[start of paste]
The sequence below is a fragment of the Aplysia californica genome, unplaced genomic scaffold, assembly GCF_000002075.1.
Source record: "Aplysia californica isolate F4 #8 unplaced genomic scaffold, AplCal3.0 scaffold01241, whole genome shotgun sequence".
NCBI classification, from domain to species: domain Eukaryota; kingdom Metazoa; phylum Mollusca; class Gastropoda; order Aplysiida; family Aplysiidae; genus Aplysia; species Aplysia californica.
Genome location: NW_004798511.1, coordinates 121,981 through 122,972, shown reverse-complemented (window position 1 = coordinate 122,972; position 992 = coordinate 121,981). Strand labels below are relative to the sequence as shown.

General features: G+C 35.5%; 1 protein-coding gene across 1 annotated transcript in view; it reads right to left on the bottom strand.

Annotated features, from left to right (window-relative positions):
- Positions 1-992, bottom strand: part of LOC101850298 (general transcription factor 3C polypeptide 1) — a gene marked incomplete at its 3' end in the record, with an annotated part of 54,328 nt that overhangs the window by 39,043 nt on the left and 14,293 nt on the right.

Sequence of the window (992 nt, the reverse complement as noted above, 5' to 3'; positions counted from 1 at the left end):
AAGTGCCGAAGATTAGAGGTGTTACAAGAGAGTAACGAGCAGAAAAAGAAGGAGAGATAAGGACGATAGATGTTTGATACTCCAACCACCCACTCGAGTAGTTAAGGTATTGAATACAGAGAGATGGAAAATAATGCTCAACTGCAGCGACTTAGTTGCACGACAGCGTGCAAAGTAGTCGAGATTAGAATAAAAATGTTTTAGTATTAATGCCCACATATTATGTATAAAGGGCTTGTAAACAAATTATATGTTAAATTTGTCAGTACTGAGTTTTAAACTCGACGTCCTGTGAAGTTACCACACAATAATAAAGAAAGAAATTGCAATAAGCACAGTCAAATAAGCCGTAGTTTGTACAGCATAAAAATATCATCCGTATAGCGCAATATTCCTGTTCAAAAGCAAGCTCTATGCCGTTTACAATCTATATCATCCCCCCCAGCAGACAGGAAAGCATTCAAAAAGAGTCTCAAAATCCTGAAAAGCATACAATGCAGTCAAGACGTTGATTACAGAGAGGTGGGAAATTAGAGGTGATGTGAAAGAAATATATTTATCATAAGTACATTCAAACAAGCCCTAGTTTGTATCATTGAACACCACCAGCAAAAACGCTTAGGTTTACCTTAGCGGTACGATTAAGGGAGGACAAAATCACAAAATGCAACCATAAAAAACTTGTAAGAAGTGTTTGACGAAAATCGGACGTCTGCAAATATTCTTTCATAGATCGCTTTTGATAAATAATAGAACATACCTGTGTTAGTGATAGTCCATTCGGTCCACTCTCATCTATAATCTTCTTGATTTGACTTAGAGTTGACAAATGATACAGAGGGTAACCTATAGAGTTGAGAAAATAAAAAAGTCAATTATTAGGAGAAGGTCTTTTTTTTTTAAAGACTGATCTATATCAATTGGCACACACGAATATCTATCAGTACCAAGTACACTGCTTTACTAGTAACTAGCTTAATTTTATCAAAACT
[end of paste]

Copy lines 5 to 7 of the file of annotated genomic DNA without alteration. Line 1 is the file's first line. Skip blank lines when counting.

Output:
General features: G+C 35.5%; 1 protein-coding gene across 1 annotated transcript in view; it reads right to left on the bottom strand.

Annotated features, from left to right (window-relative positions):
- Positions 1-992, bottom strand: part of LOC101850298 (general transcription factor 3C polypeptide 1) — a gene marked incomplete at its 3' end in the record, with an annotated part of 54,328 nt that overhangs the window by 39,043 nt on the left and 14,293 nt on the right.